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SINCE the beginning of the crisis with Lebanon, the Gulf Cooperation Council (GCC) countries have been clear in terms of diagnosing the cause of the problem, and they developed a road map to solve it.
This is what Lebanese Prime Minister Najib Mikati should be well aware of, so that he does not assume, after the joint phone call with the French President Emmanuel Macron and Saudi Crown Prince Mohammed bin Salman, that the call is enough to render the water back to its normal course between the Gulf capitals and Beirut, and that the problem is over.
In fact, the Prime Minister should take into account several political issues so that such situations do not recur in the future, including:
1. This call can be considered as a sign of the GCC’s goodwill. However, the question still remains – Can the Lebanese officials invest in practical steps that can contribute to implementing the roadmap for remedying the Gulf relations?
2. The Prime Minister Mikati should know that Qardahi’s resignation does not enter into the Gulf accounts in its broadest sense, as it is a purely internal Lebanese affair, even if his statement is what healed the wound.
3. All Lebanese political forces are required to distance Lebanon from being a conduit for smuggling of drugs to the Kingdom of Saudi Arabia and other Gulf states, by taking strict security measures at the country’s ports, and in full coordination with the GCC capitals.
4. Distance Lebanon from being a media platform for attacking Saudi Arabia and other Gulf countries under the guise of personal opinion or freedom of opinion.
5. The most important thing is to clip Hezbollah’s nails to stop tampering with the security of Saudi Arabia and the internal affairs of the Gulf states in order to pass the scheme of the Mullahs regime through the Iranian occupation agent Hassan Nasrallah.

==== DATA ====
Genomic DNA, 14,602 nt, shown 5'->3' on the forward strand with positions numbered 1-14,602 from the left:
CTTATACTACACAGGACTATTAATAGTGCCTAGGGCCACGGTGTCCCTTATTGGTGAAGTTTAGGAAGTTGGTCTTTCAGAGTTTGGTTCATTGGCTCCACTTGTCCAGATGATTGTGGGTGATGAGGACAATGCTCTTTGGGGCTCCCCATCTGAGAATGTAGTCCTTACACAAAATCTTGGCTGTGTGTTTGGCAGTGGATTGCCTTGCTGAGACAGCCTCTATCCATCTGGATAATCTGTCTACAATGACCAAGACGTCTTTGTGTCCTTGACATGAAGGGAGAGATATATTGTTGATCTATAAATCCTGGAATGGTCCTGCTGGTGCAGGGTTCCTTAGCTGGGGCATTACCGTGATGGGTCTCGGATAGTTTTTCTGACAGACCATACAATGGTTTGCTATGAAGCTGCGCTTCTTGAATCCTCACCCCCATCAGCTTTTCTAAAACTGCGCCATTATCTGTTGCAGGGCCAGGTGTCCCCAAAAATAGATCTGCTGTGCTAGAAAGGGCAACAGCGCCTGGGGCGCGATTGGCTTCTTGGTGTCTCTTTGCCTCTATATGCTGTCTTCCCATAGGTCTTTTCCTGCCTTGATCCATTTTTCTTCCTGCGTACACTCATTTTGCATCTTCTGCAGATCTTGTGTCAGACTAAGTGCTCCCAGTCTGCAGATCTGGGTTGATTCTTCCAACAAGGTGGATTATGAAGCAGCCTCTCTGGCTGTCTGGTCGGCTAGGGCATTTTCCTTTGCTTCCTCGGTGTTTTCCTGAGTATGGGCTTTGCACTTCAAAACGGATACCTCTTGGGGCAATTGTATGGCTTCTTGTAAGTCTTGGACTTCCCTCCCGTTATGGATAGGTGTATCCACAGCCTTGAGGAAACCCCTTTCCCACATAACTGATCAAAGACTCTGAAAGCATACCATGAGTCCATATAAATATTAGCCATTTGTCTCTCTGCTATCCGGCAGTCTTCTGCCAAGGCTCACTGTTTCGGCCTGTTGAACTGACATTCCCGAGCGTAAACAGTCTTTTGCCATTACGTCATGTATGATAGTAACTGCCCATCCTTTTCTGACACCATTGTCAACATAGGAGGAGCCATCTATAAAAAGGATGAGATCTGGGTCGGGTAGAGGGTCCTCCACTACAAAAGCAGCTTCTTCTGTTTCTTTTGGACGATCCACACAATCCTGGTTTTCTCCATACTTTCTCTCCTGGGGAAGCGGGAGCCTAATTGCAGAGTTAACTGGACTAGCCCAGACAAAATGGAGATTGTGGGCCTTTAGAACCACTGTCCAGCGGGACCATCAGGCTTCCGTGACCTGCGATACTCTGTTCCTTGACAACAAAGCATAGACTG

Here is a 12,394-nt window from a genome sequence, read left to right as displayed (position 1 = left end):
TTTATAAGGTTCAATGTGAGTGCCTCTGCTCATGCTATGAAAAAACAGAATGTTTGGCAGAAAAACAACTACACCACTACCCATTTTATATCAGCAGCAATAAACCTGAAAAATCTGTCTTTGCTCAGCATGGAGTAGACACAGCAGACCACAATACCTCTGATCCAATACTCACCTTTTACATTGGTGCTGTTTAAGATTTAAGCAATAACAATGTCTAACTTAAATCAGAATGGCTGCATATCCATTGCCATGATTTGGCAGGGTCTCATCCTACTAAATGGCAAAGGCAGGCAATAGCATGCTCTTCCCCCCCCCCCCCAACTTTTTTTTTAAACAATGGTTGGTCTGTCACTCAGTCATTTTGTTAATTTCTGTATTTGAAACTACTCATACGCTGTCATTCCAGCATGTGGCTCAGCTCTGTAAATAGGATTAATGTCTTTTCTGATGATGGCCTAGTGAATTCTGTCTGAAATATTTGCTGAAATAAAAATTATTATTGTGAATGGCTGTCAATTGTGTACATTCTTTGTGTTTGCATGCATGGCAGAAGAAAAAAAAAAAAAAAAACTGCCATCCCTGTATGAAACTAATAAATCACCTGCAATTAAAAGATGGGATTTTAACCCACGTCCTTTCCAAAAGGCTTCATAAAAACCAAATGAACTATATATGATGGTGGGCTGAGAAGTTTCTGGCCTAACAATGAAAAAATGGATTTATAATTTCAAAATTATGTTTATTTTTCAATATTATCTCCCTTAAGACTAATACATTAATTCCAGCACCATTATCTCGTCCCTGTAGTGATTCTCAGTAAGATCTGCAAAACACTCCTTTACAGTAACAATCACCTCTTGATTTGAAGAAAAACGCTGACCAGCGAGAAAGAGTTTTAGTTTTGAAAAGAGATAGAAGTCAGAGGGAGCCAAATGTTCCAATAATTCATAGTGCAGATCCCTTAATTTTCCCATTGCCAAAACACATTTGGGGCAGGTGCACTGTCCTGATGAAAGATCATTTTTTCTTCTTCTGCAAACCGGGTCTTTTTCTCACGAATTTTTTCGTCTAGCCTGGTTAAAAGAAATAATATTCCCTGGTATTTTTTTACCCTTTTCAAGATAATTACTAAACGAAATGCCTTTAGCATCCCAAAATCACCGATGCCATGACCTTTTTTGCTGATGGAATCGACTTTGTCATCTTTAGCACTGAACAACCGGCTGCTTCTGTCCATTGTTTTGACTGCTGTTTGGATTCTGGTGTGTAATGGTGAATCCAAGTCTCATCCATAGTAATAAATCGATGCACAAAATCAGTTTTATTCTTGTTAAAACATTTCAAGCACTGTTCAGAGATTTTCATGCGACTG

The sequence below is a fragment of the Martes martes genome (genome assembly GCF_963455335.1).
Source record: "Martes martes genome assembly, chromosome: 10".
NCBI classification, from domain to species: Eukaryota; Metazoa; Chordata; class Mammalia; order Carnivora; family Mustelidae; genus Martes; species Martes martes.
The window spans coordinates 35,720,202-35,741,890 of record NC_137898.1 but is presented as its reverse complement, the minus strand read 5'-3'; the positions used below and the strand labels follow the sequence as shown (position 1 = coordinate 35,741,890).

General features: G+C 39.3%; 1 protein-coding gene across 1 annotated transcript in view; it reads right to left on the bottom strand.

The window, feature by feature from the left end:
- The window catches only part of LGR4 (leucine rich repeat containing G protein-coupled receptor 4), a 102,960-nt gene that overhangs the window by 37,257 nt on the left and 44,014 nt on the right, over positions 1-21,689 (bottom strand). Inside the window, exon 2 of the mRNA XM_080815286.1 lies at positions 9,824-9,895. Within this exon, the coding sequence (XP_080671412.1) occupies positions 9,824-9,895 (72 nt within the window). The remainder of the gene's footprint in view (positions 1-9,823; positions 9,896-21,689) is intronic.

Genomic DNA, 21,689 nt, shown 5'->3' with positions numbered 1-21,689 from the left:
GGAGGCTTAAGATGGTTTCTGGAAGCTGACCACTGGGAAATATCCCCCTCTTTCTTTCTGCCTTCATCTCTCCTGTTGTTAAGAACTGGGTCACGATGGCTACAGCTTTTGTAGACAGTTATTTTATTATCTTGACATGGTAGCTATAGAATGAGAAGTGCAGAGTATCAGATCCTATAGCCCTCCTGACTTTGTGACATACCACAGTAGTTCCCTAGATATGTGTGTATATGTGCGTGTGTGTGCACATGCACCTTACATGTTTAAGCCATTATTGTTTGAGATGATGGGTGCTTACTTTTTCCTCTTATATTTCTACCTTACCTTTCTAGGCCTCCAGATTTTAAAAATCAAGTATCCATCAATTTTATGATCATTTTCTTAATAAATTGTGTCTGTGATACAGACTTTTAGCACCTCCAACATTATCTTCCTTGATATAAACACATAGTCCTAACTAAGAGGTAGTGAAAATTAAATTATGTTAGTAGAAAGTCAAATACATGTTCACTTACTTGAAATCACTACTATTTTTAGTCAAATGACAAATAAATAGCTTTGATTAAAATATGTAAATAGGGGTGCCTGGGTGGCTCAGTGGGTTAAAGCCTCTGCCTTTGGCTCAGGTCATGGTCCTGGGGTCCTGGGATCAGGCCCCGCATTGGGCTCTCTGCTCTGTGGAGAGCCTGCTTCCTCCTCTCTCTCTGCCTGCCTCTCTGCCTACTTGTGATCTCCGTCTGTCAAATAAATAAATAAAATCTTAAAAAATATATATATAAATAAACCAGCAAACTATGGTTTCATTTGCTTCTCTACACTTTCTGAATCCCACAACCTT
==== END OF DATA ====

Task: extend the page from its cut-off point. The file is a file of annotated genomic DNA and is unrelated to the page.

For all of the above, we say that the problem is not with people so that it can be ended with phone calls, reproaches and promises. Instead, it is with the people of these countries who have tasted both of the practices of the terrorist group Hezbollah, either through the cells of terrorism and espionage that Kuwait has suffered and is still suffering, or the money laundering networks, for collection of donations, and the use of zakat and “one fifth” to support it.
Therefore, the matter is in the hands of the people. They are the ones to decide, not the Saudi Crown Prince Mohammed bin Salman, or the Crown Prince of Abu Dhabi Sheikh Mohammed bin Zayed.
Finally, if this gang was able to destroy the beautiful Lebanon and turn it into a dumping ground for the regimes of opposition, there is no doubt that the GCC countries and their people will not accept this deadly virus to reach them.
Hence, the Lebanese officials must abandon the policy of submission to Nasrallah, and make up their minds to save their country, so that the GCC countries can help them and lift Lebanon out of its crisis.
Those who think that the Gulf’s return to Lebanon is possible in the presence of Hezbollah are mistaken.
The Lebanese officials should not build palaces of illusions just over a phone call. They should realize the reality of their difficult situation, and not rely on making verbal promises. They should take the initiative to stop Nasrallah’s plans and rescue the country and its people from his clutches and that of his masters.
By Ahmed Al-Jarallah
Editor-in-Chief, the Arab Times